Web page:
Chanting the Lord's name with full attention removes hindrances to pure chanting.
This is the second in a series of articles on offenses to be avoided by anyone trying to progress spiritually by chanting the names of the Lord. This article discusses the offense of being inattentive while chanting the holy names.
One day I sat with a group of friends, speaking of the day's business. Some other people walked by, and one of my friends thought he heard his name.
"Did you mention me?" He asked the passersby.
"No, we said something else," they replied.
Disappointed, he turned back to our conversation.
I thought of how when we are in a crowded room, others' conversation becomes a background buzz, but if our name is spoken, somehow we distinguish it and become alert.
Krsna also is interested when it seems we're calling Him.
"Oh, do you want Me?" He asks.
But if we really said something else, or if we said His name carelessly, He will wait until we truly want Him. Therefore Srila Prabhupada writes and speaks about chanting the Hare Krsna mantra with quality. To take a vow to meet a quota of chanting is certainly valuable—simply doing so shows spiritual sincerity—but the quality must be there as well. For beginners, making our quota may seem enough of a challenge. Still, we must progress to chanting that is a true call to the Lord.
When we chant with attention and in a mood of surrender and devotion, Krsna naturally reciprocates with us. Then we quickly overcome all other obstacles to chanting, to spiritual life in general, and to our goal of perfect love for God. But if our chanting is without attention, all the hindrances will remain, if not increase.
Why is attentive chanting the key to being free from all other offenses to the name? When we chant with attention, we are in touch with Krsna, who will then show us how, for example, we are dealing with other devotees with less than respect.
The root of inattention is distraction, or having an interest in something other than the name we are saying. This interest can be in wealth, material success, the opposite sex, position in society, or so many other things. Chanting with distraction is like asking someone a question and then thinking of other things, maybe even looking out the window, when they respond.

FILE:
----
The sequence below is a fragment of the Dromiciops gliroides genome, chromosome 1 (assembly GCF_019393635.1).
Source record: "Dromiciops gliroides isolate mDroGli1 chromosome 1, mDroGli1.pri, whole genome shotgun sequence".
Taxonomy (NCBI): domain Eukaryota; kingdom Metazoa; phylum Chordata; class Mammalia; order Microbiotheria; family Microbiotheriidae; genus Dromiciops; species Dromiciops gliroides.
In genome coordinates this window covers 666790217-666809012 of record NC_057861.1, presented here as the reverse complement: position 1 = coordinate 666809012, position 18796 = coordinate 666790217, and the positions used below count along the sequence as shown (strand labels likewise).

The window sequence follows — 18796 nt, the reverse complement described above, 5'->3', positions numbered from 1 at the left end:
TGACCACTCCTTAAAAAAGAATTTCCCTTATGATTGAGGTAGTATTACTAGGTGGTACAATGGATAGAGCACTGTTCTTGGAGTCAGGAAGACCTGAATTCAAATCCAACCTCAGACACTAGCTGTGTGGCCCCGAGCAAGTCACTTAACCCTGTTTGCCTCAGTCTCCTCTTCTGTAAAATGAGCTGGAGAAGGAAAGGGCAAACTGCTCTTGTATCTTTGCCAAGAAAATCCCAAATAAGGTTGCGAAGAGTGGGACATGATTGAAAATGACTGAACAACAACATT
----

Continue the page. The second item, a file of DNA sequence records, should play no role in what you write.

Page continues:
Besides basic distraction, chanting is inattentive if one is lazy—one's sluggish mind keeps stopping its focus on the name. We can also just be indifferent to the name, which from a spiritual point of view is madness—how can a sane person not value the holy name?
Aids to Attentive Chanting
To chant with care and attention, we should first be attentive to completing a fixed number of Hare Krsna mantras daily. Any initiated disciple in the International Society for Krishna Consciousness must chant at least 1,728 mantras daily (16 times around the string of 108 beads), but beginners can start with any number, as long as there is steadiness. Steady, regular service is appreciated in any section of society; in spiritual life it is a sign of sincerity and devotion to the path.
To chant with full concentration, it is best to chant in a peaceful place.
The best places are sheltered from material influence. One can chant in a temple, a sacred place of Krsna's pastimes, or any quiet, secluded spot. One's home can be a temple, if Krsna's deity and Krsna's pleasure are made the center of life. The Hare Krsna movement has many temples for public worship and education. In India, numerous traditional temples are devoted to Lord Krsna, many at places where the He incarnated, displaying His divine activities.
Chanting with persons advanced in spiritual understanding helps too. Laziness will flee if our friends are those who eagerly absorb their consciousness in chanting, without wasting time in useless diversions. Naturally, in their company we will also imbibe a sense of urgency and determination.
It helps to chant at a quiet time (early morning is ideal). An inner mood of begging for Krsna's mercy is also essential. These remedies will soon vanquish our insane indifference to the holy name.
A Wish for Millions of Mouths
To deal with the foundation of inattention—interest in something other than Krsna and His name—it is wise to have times when we do nothing other than chant day and night. If on a holy day such as Ekadasi or the anniversary of Krsna's appearance we abstain from eating, sleeping, ordinary business, and so on, and simply chant for hours without interruption, gradually our mind will rejoice in Krsna. Such times of total absorption will aid our concentration on ordinary days of chanting.
Having conquered distraction, laziness, and inattention, we will chant, as Prabhupada says, like a child calling its mother—with great intensity, desire, and helplessness.
When our chanting is with full concentration of mind and heart, we will never find it boring, nor will we need to give much care to the stumbling blocks that trip so many on the path to perfection. The blocks will melt into the road, making our way easy and expeditious. Then, like the great teacher Rupa Gosvami, we will say, "I do not know how much nectar the two syllables 'Krs-na' have produced. When the holy name of Krsna is chanted, it appears to dance within the mouth. We then desire many, many mouths. When that name enters the holes of the ears, we desire many millions of ears. And when the holy name dances in the courtyard of the heart, it conquers the activities of the mind, and therefore all the senses become inert."
Urmila Devi Dasi and her family run a school in North Carolina. She is a fre-quent contributor to BTG and the major author and compiler of Vaikuntha Children, a guide to Krsna conscious education for children.